After dinner, we watched the film My Left Foot, starring Daniel Day-Lewis, about the Irish writer and painter Christy Brown, who had severe cerebral palsy at birth but taught himself to use his left foot. Here’s the trailer, though it doesn’t give viewers a good sense of the story:
We squeezed in a Rick Steves video that gave us an introduction Dublin and some of the sites in the surrounding countryside, before calling it a night.
The next morning, we breakfasted on more potato farls, tomato, egg, and tea, and then watched two more videos: a Wolters World piece on the 10 things that will shock tourists coming to Ireland, and a “short” (roughly one hour) history of Ireland, which covered prehistoric Ireland, Celtic Ireland, Viking invasion, Norman and English invasions, subjugation under the English (including the Great Famine, triggered by a potato blight, and mass immigration to America), and the partition which resulted in Northern Ireland remaining under English rule and independence for the rest of Ireland.
We then ventured out of the apartment and to a neighborhood in Buffalo we haven’t really been to before, South Buffalo, which has historically been where the Irish community settled in the city. You can read a little bit about the neighborhood here on the Buffalo Niagara tourism website. We found the sign welcoming us to the Irish Heritage District.
Along Abbott Road, there are street signs in Gaelic, like this one near the Buffalo Irish Center, which is closed on Sundays (we did check its calendar for Saturday, but didn’t find any special events taking place).
We also walked by an Irish imports store, Tara Gift Shoppe, which looked quite charming, but was, alas, also closed on Sundays.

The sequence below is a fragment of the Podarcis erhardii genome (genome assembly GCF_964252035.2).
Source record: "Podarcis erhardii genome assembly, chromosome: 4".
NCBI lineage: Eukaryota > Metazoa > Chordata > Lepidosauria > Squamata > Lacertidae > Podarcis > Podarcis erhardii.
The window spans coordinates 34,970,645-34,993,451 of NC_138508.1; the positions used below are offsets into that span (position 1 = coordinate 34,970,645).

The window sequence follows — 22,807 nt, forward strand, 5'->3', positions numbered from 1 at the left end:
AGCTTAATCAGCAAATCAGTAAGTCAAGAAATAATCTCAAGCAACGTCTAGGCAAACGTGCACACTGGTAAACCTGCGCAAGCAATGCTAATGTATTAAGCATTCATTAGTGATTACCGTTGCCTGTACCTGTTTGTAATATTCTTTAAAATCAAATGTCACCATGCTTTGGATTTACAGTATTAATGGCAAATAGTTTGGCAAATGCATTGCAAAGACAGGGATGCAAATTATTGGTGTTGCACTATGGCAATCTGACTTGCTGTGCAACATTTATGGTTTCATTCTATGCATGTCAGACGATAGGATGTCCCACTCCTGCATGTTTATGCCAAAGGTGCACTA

Of course, no Irish American neighborhood would be complete without some pubs. We walked by several, and stopped at The Blackthorn for lunch. Derek started off with a Guinness, probably the most well-known Irish beer. I stuck with a water, but oddly enough, my water came in a glass with the Guinness logo, but Derek’s stout was in a plain glass:
For food, Derek had the shepherd’s pie, which, according to the menu is “The Irishman’s Favorite.” There wasn’t anything Irish that was also vegetarian, so I had a mandarin orange goat cheese salad and a side of the jalapeño-cheese tater tots the restaurant is allegedly famous for.
Buffalo has a few other Irish-related things of note, which we didn’t personally see this weekend, but are still worth mentioning: a memorial commemorating the Irish Famine along the waterfront, and The Irish Classical Theatre Company, which, unfortunately for us, hasn’t started its 2018-2019 season yet. The South Buffalo Irish Festival is also taking place just a few weekends from now, the Saturday of Labor Day weekend, but again, timing’s not on our side, since I’ll be out of town then. But I think what we managed to do in Buffalo this weekend is still pretty impressive.
Back at home, we learned about the Irish language and how it fell largely out of use, and how it’s slowly making a resurgence in Ireland, with students ages 5-18 required to learn Irish in school, the growing number of Irish immersion schools and summer camps, and an increase in Irish language media. The video also talked about the growing interest in learning the Irish language in the United States among Irish Americans.
For dinner, Derek made us a vegan version of Irish stew that we ate with soda bread.
So concludes our Irish weekend. Traveling to Ireland someday has been on both of our bucket lists for a while, before we even knew each other, and I think this weekend has only piqued our interest further. Go raibh maith agat, Éireann! Thank you, Ireland! Slán go fóill–see you later! Next up: Israel!